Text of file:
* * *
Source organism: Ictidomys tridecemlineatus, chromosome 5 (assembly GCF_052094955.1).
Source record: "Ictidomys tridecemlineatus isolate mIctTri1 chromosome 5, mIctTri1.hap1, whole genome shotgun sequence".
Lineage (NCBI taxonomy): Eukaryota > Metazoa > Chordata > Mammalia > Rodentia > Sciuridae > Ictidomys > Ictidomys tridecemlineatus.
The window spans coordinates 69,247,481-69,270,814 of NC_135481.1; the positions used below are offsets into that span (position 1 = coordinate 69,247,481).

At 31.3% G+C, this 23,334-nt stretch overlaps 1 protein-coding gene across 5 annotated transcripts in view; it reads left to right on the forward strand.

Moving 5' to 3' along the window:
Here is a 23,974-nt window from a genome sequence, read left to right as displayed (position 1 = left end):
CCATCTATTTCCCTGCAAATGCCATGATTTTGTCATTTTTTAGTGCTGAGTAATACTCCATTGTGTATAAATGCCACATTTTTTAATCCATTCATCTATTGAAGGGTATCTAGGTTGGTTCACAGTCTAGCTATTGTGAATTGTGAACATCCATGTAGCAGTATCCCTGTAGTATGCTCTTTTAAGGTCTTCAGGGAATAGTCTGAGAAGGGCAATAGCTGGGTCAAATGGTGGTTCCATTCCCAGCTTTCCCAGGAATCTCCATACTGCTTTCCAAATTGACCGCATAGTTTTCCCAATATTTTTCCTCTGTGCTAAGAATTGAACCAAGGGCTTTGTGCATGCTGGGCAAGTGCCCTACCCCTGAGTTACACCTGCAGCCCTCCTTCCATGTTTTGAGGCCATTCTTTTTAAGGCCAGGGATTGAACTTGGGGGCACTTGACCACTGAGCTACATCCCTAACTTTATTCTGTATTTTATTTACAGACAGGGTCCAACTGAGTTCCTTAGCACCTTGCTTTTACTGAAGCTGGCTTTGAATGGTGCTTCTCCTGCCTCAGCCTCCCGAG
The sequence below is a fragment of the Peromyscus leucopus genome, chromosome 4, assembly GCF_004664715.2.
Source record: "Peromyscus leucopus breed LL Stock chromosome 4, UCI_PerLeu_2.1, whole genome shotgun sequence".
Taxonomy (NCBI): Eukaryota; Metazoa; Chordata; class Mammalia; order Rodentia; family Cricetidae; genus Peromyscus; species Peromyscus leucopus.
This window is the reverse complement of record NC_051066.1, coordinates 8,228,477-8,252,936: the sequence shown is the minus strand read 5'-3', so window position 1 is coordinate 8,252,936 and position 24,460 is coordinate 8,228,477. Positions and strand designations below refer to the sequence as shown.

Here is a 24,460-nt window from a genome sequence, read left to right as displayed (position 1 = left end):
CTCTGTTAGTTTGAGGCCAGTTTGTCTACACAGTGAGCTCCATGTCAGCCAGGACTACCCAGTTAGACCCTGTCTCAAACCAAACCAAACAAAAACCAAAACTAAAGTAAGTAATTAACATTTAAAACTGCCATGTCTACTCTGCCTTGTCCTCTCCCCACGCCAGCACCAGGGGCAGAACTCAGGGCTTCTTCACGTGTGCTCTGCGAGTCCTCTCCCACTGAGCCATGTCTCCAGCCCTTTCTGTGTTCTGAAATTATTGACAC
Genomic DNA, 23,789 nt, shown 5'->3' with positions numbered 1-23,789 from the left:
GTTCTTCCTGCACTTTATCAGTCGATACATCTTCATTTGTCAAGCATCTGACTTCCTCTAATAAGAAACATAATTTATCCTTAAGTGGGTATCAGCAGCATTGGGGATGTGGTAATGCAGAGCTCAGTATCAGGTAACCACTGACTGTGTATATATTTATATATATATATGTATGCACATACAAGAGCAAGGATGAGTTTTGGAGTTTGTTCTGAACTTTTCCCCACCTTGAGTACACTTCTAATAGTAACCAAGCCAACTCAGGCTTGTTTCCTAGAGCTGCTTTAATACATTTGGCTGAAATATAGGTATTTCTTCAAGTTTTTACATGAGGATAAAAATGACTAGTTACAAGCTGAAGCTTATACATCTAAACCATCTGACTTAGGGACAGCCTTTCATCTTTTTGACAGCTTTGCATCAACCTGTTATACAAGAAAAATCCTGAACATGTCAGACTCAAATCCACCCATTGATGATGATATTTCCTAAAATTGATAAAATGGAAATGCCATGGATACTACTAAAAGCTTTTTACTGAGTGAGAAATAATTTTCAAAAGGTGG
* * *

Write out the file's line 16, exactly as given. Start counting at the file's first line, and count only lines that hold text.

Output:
GTTCTTCCTGCACTTTATCAGTCGATACATCTTCATTTGTCAAGCATCTGACTTCCTCTAATAAGAAACATAATTTATCCTTAAGTGGGTATCAGCAGCATTGGGGATGTGGTAATGCAGAGCTCAGTATCAGGTAACCACTGACTGTGTATATATTTATATATATATATGTATGCACATACAAGAGCAAGGATGAGTTTTGGAGTTTGTTCTGAACTTTTCCCCACCTTGAGTACACTTCTAATAGTAACCAAGCCAACTCAGGCTTGTTTCCTAGAGCTGCTTTAATACATTTGGCTGAAATATAGGTATTTCTTCAAGTTTTTACATGAGGATAAAAATGACTAGTTACAAGCTGAAGCTTATACATCTAAACCATCTGACTTAGGGACAGCCTTTCATCTTTTTGACAGCTTTGCATCAACCTGTTATACAAGAAAAATCCTGAACATGTCAGACTCAAATCCACCCATTGATGATGATATTTCCTAAAATTGATAAAATGGAAATGCCATGGATACTACTAAAAGCTTTTTACTGAGTGAGAAATAATTTTCAAAAGGTGG